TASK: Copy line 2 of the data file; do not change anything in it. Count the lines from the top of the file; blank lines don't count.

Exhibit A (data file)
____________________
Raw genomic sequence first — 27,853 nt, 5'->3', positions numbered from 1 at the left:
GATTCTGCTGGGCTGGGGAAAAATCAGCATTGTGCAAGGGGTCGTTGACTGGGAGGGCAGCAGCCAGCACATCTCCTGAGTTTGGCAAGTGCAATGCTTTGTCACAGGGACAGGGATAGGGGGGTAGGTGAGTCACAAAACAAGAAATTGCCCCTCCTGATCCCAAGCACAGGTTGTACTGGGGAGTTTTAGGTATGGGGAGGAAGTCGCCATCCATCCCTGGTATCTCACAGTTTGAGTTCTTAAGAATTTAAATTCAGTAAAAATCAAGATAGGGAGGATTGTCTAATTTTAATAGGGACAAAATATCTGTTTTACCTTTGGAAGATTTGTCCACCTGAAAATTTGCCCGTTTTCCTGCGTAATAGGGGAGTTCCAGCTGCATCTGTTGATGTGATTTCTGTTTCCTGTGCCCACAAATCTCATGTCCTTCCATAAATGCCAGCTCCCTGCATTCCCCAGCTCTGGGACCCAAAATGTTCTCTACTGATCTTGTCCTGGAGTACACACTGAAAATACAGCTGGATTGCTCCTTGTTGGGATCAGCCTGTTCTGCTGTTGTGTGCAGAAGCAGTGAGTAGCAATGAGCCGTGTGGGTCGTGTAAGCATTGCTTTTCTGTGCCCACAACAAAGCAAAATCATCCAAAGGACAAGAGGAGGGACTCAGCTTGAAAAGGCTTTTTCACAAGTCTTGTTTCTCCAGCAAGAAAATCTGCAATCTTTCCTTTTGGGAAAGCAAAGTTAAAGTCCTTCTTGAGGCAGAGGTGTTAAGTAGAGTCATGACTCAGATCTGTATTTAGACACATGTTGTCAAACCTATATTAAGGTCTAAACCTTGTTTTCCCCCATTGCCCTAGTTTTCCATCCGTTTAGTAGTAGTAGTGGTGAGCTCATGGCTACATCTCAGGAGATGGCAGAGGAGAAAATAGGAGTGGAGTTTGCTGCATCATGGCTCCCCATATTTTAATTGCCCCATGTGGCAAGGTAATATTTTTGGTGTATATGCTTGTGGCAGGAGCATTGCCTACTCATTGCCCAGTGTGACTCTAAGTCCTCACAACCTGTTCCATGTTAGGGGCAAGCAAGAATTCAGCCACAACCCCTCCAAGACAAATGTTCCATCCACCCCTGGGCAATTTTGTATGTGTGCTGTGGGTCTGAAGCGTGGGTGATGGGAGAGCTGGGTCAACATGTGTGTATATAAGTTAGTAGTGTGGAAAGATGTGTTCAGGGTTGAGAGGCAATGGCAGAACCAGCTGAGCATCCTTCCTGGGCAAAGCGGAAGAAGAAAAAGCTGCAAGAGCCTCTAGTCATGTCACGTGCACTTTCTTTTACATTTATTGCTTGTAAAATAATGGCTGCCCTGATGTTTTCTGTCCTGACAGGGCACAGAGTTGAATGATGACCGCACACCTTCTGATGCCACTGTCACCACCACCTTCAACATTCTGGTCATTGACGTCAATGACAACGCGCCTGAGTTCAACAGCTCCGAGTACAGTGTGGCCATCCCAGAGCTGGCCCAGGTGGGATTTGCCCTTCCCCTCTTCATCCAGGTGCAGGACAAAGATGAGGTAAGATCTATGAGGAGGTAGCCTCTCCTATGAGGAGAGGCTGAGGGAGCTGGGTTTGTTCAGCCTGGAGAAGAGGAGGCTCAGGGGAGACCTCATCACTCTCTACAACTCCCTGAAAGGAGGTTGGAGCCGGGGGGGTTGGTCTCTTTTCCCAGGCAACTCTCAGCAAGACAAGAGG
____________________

GATTCTGCTGGGCTGGGGAAAAATCAGCATTGTGCAAGGGGTCGTTGACTGGGAGGGCAGCAGCCAGCACATCTCCTGAGTTTGGCAAGTGCAATGCTTTGTCACAGGGACAGGGATAGGGGGGTAGGTGAGTCACAAAACAAGAAATTGCCCCTCCTGATCCCAAGCACAGGTTGTACTGGGGAGTTTTAGGTATGGGGAGGAAGTCGCCATCCATCCCTGGTATCTCACAGTTTGAGTTCTTAAGAATTTAAATTCAGTAAAAATCAAGATAGGGAGGATTGTCTAATTTTAATAGGGACAAAATATCTGTTTTACCTTTGGAAGATTTGTCCACCTGAAAATTTGCCCGTTTTCCTGCGTAATAGGGGAGTTCCAGCTGCATCTGTTGATGTGATTTCTGTTTCCTGTGCCCACAAATCTCATGTCCTTCCATAAATGCCAGCTCCCTGCATTCCCCAGCTCTGGGACCCAAAATGTTCTCTACTGATCTTGTCCTGGAGTACACACTGAAAATACAGCTGGATTGCTCCTTGTTGGGATCAGCCTGTTCTGCTGTTGTGTGCAGAAGCAGTGAGTAGCAATGAGCCGTGTGGGTCGTGTAAGCATTGCTTTTCTGTGCCCACAACAAAGCAAAATCATCCAAAGGACAAGAGGAGGGACTCAGCTTGAAAAGGCTTTTTCACAAGTCTTGTTTCTCCAGCAAGAAAATCTGCAATCTTTCCTTTTGGGAAAGCAAAGTTAAAGTCCTTCTTGAGGCAGAGGTGTTAAGTAGAGTCATGACTCAGATCTGTATTTAGACACATGTTGTCAAACCTATATTAAGGTCTAAACCTTGTTTTCCCCCATTGCCCTAGTTTTCCATCCGTTTAGTAGTAGTAGTGGTGAGCTCATGGCTACATCTCAGGAGATGGCAGAGGAGAAAATAGGAGTGGAGTTTGCTGCATCATGGCTCCCCATATTTTAATTGCCCCATGTGGCAAGGTAATATTTTTGGTGTATATGCTTGTGGCAGGAGCATTGCCTACTCATTGCCCAGTGTGACTCTAAGTCCTCACAACCTGTTCCATGTTAGGGGCAAGCAAGAATTCAGCCACAACCCCTCCAAGACAAATGTTCCATCCACCCCTGGGCAATTTTGTATGTGTGCTGTGGGTCTGAAGCGTGGGTGATGGGAGAGCTGGGTCAACATGTGTGTATATAAGTTAGTAGTGTGGAAAGATGTGTTCAGGGTTGAGAGGCAATGGCAGAACCAGCTGAGCATCCTTCCTGGGCAAAGCGGAAGAAGAAAAAGCTGCAAGAGCCTCTAGTCATGTCACGTGCACTTTCTTTTACATTTATTGCTTGTAAAATAATGGCTGCCCTGATGTTTTCTGTCCTGACAGGGCACAGAGTTGAATGATGACCGCACACCTTCTGATGCCACTGTCACCACCACCTTCAACATTCTGGTCATTGACGTCAATGACAACGCGCCTGAGTTCAACAGCTCCGAGTACAGTGTGGCCATCCCAGAGCTGGCCCAGGTGGGATTTGCCCTTCCCCTCTTCATCCAGGTGCAGGACAAAGATGAGGTAAGATCTATGAGGAGGTAGCCTCTCCTATGAGGAGAGGCTGAGGGAGCTGGGTTTGTTCAGCCTGGAGAAGAGGAGGCTCAGGGGAGACCTCATCACTCTCTACAACTCCCTGAAAGGAGGTTGGAGCCGGGGGGGTTGGTCTCTTTTCCCAGGCAACTCTCAGCAAGACAAGAGG